An extremely popular hike in Virginia, Crabtree Falls has the highest vertical-drop cascading waterfall east of the Mississippi River with the five major cascades sections totaling 1,200 feet in drop. The first overlook is just a few hundred feet from the parking lot, providing a quick payoff for even the least experienced hiker. While the trail’s total length is about 3.3 miles, you can continue through Crabtree Meadows, hiking another 3.8 miles to Spy Rock.
The Brewery: Devils Backbone Basecamp Brewpub is about 15 miles away from Crabtree Falls.
The Hike: Raven Rocks
About an hour outside of Washington, D.C., the Raven Rocks trail is a moderately challenging 5.5-mile out-and-back hike, with the rocky trail finishing at an outcropping along the Virginia/West Virginia border that offers views of the Shenandoah Valley.
The Brewery: Dirt Farm Brewing in Bluemont is about 5 miles from the Raven Rocks trailhead.
The Hike: Eagle Rock
Photo credit: Robert Harris IG account: @robertharris
Part of the Tuscarora Trail and the Appalachian Trail, Eagle Rock runs along the Virginia/West Virginia border. The hike can either be done as a 7.2 mile out-and-back trail or a more family-friendly 2.1-mile hike. Expect less foot traffic along the Eagle Rock Trail than along Big Schloss, located just to the south of Eagle Rock.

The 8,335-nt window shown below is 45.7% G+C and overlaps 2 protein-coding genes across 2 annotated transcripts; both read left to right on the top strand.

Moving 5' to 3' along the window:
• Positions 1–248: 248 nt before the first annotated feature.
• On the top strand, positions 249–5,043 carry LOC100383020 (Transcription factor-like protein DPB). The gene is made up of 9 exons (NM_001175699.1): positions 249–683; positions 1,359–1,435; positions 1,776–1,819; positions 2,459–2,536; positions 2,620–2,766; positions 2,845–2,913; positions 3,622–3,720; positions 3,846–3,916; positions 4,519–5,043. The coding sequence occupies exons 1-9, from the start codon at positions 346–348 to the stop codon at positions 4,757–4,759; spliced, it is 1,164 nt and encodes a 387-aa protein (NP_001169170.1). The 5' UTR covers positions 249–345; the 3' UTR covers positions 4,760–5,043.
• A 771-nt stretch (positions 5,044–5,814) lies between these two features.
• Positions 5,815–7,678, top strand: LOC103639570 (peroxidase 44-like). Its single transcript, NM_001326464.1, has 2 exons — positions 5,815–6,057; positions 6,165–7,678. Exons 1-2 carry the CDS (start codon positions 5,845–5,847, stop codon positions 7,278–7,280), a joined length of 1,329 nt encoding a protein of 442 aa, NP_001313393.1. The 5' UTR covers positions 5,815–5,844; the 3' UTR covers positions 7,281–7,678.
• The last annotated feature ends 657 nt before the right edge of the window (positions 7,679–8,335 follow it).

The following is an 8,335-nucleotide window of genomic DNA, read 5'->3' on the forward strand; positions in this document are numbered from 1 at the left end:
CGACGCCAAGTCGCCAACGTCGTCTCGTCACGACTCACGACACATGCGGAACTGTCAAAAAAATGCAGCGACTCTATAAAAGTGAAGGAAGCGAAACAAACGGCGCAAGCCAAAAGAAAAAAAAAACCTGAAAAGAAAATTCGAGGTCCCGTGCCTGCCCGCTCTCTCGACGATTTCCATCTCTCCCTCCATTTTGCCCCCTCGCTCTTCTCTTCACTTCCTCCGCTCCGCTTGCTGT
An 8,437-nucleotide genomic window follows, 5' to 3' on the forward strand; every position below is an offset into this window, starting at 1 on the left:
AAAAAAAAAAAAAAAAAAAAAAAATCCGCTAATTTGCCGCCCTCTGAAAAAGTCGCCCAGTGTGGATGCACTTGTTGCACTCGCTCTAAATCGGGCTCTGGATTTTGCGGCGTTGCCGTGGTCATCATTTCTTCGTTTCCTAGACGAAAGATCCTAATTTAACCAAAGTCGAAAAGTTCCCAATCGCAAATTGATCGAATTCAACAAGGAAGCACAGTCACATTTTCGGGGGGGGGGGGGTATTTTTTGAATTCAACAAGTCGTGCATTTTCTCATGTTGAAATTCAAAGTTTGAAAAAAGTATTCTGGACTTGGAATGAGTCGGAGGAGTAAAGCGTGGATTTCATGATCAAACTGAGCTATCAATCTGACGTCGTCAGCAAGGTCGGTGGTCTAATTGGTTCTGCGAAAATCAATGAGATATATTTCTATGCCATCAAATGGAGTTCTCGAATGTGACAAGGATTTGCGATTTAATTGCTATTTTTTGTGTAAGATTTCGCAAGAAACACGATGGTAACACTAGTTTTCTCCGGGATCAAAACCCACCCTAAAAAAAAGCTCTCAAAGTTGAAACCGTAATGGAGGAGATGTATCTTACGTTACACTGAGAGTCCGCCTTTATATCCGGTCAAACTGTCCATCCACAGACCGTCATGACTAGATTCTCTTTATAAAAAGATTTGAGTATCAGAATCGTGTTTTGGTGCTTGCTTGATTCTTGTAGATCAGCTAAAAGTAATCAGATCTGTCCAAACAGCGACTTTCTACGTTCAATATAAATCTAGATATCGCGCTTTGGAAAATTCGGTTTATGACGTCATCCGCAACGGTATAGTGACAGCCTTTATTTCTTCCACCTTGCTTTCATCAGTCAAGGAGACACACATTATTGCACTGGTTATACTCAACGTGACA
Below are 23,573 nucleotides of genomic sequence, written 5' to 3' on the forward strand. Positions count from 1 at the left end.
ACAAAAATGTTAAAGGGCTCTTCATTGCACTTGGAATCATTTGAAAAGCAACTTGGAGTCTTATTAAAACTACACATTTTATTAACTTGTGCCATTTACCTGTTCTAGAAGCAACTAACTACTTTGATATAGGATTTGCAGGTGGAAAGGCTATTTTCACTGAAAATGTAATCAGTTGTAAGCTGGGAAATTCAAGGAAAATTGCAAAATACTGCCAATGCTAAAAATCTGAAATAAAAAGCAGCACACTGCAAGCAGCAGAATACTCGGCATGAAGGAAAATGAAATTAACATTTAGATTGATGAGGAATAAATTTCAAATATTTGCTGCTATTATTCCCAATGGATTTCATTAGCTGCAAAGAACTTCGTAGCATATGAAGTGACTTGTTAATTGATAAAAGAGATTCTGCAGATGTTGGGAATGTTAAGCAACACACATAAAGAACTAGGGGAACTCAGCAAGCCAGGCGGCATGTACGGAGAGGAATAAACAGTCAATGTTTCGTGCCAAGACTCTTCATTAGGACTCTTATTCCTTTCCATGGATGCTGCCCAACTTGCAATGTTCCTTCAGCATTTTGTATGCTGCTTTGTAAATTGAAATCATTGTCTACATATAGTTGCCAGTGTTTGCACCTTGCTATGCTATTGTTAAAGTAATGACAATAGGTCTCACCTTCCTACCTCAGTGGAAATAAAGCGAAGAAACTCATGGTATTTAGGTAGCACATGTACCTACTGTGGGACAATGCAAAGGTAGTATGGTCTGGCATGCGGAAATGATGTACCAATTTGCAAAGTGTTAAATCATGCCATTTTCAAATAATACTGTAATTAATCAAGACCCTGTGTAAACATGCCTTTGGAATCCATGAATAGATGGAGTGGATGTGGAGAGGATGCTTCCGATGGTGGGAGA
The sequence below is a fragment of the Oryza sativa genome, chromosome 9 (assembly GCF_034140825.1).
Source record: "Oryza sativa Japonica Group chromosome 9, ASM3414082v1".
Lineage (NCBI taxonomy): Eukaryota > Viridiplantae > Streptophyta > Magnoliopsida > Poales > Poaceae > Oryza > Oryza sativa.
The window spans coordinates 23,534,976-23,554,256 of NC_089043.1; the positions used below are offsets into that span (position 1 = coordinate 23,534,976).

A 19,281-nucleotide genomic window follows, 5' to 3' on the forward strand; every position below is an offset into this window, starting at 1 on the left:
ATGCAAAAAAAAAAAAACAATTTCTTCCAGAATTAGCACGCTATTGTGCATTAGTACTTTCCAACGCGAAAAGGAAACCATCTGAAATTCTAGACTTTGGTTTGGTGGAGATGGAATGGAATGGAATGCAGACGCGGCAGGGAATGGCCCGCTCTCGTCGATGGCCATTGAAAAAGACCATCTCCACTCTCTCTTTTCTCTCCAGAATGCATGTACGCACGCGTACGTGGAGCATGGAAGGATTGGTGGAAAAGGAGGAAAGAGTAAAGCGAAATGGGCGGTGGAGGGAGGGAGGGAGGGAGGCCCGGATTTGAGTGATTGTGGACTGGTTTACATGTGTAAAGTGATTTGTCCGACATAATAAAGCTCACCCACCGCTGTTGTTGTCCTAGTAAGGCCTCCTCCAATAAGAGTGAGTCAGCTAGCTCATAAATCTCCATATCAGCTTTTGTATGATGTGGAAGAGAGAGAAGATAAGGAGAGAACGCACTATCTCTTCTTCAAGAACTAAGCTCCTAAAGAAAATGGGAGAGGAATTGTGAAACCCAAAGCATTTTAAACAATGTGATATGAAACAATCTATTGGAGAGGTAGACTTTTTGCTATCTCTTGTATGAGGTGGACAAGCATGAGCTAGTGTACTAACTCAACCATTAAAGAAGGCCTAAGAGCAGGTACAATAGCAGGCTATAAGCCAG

The Hike: Humpback Rocks
The trailhead for Humpback Rocks is located along the Blue Ridge Parkway only a short distance off I-64, leading to a one-mile steep hike that is short but difficult. Several benches sit alongside the trail, offering spots for a quick rest as you climb the sharp angle towards the summit. Hikers can either take the same route back to the parking lot or opt for another two miles along the Appalachian Trail, which has a more gradual descent and less foot traffic than the one-mile trail.
The Brewery: Humpback Rocks is about 15 minutes from Basic City Beer Co.
The Hike: Buttermilk Trail in Richmond
If you’re looking for an urban hike, head out on the Buttermilk Trail along the James River in Richmond. The 4.5-mile out-and-back trail provides a moderate hiking route without leaving the city limits, and also has the added benefit of being pet-friendly to leashed dogs. Add the James River North Bank Trail for a further two miles of trail.
The Brewery: Legend Brewing Company is about a half a mile from the Buttermilk Trail trailhead.
The Hike: Peaks of Otter
Photo Credit: Nicholas Moore IG account: @moore.ns
There are actually three peaks that make up the Peaks of Otter; Sharp Top, Flat Top, and Harkening Hill. Each trail has its own amazing view at the top, but Sharp Top is known for the best views, with a 360-degree summit that completes the strenuous 2.6-mile trail. Flat Top Trail totals about 4.8 miles and is also a difficult hike best suited for advanced hikers. The only looped trail out of the Peaks of Otter group, Harkening Hill totals about 3.3 miles and while the elevation gain is the lowest in the trio, it is still a moderately strenuous climb.
The Brewery: Beale’s Brewery is about 11 miles from the Peaks of Otter Lodge, a good starting point for any of the three Peaks hikes.
The Hike: High Bridge Trail
Photo Credit: Big Orange Frame
A renovated rails-to-trails project, High Bridge Trail is about 31 miles long and is open to both hikers and bikers. The trail’s namesake bridge spans 2,400 feet over the Appomattox River, providing views of the surrounding countryside. The trail is relatively flat, making it an ideal route for families, hiking beginners, or hikers with leashed pets.
The Brewery: Third Street Brewing is .3 miles from the trailhead in Downtown Farmville, but the trail itself runs right beside the brewery.